Figure 2 RT-PCR analysis of pks gene expression in Aspergillus ochraceus MPVA703 and Aspergillus carbonarius MPVA566 grown alone or in presence of Saccharomyces cerevisiae strain DISAABA1182 living cells (A), or its crude and autoclaved supernatants (B). RNA was (more ...)
As previously mentioned, it has been well established that a number of physiochemical parameters, such as nutritional and environmental stimuli, play an important role in the regulation of mycotoxin biosynthesis [22
]. Previous studies have shown that OTA production by A. ochraceus
is dependent on the growth medium [30
] and that production is concomitant with increases in pks
gene transcript levels. A correlation has also been reported between physiological stress factors and the expression of genes responsible for ochratoxin A production in Penicillium verrucosum
]. In our study the strong reduction in pks
gene expression in A. carbonarius
and, to a lesser extent, in A. ochraceus
correlates closely with the reduced OTA levels, suggesting that the observed reduction in OTA production may be mediated at the level of gene transcription (; ).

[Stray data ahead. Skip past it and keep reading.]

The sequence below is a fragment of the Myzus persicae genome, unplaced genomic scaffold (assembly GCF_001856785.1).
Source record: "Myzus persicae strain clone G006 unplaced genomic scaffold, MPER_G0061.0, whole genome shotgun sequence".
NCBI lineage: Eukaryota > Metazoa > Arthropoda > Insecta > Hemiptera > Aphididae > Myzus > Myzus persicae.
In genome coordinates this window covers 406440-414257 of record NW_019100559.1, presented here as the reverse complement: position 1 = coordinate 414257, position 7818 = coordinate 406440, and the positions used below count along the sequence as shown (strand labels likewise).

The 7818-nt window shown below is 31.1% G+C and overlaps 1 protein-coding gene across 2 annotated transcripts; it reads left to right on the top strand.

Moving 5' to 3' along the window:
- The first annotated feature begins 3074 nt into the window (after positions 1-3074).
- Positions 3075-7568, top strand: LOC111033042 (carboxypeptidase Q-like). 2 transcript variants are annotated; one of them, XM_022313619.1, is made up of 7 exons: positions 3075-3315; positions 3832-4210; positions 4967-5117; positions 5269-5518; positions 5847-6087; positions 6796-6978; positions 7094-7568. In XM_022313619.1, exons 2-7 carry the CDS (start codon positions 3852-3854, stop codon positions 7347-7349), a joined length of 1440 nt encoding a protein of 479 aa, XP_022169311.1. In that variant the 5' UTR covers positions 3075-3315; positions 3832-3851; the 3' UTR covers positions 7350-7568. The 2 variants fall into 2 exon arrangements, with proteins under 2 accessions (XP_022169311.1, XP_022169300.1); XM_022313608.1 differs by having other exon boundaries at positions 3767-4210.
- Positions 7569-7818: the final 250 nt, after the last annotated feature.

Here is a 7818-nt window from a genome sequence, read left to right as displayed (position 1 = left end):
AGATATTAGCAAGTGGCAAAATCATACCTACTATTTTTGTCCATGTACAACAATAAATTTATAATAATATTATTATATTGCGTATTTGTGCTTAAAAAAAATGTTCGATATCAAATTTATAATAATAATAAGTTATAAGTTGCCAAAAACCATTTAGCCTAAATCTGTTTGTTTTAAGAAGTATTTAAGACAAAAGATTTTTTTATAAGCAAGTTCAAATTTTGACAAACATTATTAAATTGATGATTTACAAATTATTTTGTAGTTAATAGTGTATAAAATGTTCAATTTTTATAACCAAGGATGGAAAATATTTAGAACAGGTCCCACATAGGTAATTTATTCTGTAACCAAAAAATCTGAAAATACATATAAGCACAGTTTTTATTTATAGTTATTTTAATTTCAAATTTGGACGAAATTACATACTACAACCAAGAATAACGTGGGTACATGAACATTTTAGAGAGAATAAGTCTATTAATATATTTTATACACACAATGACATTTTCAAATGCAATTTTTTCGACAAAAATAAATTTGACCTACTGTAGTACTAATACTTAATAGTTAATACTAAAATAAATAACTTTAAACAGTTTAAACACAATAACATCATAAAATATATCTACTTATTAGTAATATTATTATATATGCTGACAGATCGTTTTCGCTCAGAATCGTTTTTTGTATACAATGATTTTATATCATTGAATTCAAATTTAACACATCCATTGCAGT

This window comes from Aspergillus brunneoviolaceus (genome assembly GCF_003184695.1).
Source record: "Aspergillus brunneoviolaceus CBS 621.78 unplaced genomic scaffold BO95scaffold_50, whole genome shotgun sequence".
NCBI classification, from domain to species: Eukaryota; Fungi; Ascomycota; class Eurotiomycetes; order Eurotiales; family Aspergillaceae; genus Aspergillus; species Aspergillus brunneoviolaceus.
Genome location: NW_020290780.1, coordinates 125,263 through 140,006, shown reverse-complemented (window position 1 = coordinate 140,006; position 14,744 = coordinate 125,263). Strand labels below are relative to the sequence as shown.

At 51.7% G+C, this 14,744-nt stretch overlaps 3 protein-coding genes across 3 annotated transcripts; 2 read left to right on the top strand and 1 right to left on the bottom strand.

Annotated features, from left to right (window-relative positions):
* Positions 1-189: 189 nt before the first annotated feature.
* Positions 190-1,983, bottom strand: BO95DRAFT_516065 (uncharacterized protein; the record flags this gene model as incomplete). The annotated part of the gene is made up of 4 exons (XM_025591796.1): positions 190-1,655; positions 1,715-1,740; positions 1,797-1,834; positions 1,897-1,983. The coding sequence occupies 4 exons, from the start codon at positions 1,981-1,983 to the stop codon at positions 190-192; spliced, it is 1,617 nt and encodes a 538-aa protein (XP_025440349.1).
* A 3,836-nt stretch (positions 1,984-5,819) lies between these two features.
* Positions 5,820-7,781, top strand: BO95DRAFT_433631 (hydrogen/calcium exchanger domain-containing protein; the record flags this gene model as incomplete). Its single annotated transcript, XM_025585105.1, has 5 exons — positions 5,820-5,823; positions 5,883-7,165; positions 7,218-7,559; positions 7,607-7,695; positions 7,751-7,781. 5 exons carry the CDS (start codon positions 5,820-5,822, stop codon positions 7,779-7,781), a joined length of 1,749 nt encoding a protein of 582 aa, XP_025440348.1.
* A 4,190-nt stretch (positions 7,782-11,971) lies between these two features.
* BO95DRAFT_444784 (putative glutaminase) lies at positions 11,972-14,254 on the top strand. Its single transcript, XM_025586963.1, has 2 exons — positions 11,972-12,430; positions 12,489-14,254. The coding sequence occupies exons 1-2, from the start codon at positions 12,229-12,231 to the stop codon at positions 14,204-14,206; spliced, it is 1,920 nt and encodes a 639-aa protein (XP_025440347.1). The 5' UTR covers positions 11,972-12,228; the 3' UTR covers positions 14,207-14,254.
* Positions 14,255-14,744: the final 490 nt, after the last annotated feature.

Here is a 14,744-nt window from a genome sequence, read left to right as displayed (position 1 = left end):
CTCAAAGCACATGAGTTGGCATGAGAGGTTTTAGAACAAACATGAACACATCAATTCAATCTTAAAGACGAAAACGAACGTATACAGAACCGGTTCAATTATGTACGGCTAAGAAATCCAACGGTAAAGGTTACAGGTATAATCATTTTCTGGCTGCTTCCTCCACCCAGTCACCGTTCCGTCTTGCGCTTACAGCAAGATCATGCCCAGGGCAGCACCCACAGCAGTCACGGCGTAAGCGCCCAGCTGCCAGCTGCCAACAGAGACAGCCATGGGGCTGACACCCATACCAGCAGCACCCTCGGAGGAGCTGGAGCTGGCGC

Thus S. cerevisiae
DISAABA1182 inhibits growth, OTA production and pks
expression in two ochratoxigenic strains of A. carbonarius
and A. ochraceus
and constitutes one of a few reports which have to date described the effects of biocontrol agents on the expression of mycotoxin biosynthetic genes [34
]. One such report involves an antagonistic strain of Debaryomyces hansenii
which has been observed to reduce the expression of OTA biosynthetic genes in A.
]. The mechanisms resulting in reduced OTA production and inhibition of Aspergillus
growth by S. cerevisiae
DISAABA1182 remain to be further elucidated but are likely to involve a number of synergistic mechanisms, including effects mediated at the level of gene transcription.